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Torsional vibration measurement

When measuring torsional vibrations, strain gauges are often used on the shaft, with which both couple (load) and torsional vibrations can be recorded. This is done to verify calculations during testing, or as a tool while analysing problems. The actual rotational non-uniformity can also be measured by making use of our torsion lasers, which are able to determine the momentary velocity of a turning shaft by means of the Doppler shift without direct physical contact. This technique is especially suitable for locations unsuitable for strain gauges or for installations in which multiple locations need to be measured fairly quickly, after which a comparison can eventually be made by means of torsional vibration calculations.

One of the typical applications is the monitoring of the torsion damper of a diesel engine, in order to see whether this still has the desired damping characteristics. Based on registration of the non-uniformity of the crankshaft end in combination with the calculations, a verdict can be brought in so that a time-consuming or expensive inspection or replacement can be avoided. This is a technique that is accepted by a number of Class societies so that the required surveys of dampers that are still in good condition may be cancelled.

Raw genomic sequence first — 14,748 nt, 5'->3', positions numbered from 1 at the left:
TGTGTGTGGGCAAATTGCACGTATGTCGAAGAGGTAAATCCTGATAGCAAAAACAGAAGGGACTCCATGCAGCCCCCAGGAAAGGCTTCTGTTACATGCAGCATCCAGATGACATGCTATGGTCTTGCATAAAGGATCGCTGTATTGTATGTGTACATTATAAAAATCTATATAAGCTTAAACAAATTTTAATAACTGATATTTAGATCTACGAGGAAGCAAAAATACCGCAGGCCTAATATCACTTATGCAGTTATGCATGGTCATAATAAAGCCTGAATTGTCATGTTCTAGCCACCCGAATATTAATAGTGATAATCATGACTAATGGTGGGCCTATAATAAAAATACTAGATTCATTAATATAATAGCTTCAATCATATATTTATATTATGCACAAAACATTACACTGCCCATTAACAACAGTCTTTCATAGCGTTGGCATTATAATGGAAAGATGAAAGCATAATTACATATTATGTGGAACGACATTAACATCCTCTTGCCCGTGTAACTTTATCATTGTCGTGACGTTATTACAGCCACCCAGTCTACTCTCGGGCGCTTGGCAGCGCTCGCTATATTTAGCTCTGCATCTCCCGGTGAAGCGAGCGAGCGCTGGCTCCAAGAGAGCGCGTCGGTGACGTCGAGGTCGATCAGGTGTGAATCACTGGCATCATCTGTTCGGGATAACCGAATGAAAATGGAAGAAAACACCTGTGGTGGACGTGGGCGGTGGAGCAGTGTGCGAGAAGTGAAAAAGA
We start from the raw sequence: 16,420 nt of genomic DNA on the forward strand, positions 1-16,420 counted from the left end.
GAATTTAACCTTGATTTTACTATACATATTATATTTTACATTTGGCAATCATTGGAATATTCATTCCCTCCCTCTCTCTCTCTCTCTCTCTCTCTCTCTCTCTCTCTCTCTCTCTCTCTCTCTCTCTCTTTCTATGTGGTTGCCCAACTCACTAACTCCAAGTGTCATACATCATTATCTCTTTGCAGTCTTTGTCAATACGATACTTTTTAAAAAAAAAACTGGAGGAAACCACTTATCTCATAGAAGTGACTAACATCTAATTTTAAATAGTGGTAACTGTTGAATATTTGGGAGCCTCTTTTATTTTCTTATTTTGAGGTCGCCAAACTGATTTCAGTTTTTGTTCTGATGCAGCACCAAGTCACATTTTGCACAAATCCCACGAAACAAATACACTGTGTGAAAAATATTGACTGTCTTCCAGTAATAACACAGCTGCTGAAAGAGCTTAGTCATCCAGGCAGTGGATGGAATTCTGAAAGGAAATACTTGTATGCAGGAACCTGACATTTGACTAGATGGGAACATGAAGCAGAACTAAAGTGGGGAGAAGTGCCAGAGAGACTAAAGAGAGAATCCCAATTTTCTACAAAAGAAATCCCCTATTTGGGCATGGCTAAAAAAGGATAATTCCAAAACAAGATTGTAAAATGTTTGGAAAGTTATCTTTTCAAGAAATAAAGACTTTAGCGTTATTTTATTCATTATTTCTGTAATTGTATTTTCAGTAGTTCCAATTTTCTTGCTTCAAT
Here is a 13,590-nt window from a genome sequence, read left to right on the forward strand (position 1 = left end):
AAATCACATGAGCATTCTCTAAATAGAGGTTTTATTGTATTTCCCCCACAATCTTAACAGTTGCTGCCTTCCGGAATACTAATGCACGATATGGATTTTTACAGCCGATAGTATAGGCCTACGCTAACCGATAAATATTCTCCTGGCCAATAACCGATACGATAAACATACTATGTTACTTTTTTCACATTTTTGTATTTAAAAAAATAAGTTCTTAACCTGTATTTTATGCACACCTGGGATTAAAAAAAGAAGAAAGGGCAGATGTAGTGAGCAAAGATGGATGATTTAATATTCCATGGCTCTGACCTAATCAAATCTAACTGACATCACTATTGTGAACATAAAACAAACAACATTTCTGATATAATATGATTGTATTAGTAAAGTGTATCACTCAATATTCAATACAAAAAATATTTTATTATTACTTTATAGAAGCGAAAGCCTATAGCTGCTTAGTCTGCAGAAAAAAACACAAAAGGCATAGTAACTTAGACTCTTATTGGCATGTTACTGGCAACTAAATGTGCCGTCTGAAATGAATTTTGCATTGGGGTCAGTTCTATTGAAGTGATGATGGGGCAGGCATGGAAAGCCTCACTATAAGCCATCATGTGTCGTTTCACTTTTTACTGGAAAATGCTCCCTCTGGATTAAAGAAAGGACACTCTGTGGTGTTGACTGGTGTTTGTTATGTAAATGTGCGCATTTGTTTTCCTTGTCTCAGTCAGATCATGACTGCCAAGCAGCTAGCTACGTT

During the past few years we have been able to add noise, in particular on board of yachts, to our list, in which torsional vibration measurement proves its value in finding solutions. Although traditionally no relation is seen between torsional vibrations and lateral vibrations, it may be clear that a reaction force to the foundation arises through alternating torsion, and this appears to be significant. This can be amplified by the dynamic behaviour of flexible structures, through which a fairly harmless level of torsional vibrations can lead to noise problems after all. Meanwhile, this has also reluctantly been recognised by suppliers of such systems and often our combination of knowledge, skill and a range of contacts in this market result in better alternatives.

In the field of torsional vibrations in combustion engines the applications as well as the problems are numerous and therefore our advice is to contact us to discuss possibilities. Often, based on an evaluation of existing or new calculations, we can already gather considerable understanding of the case, so that conclusions can be drawn based also on this understanding, or an optimal measurement campaign can be suggested.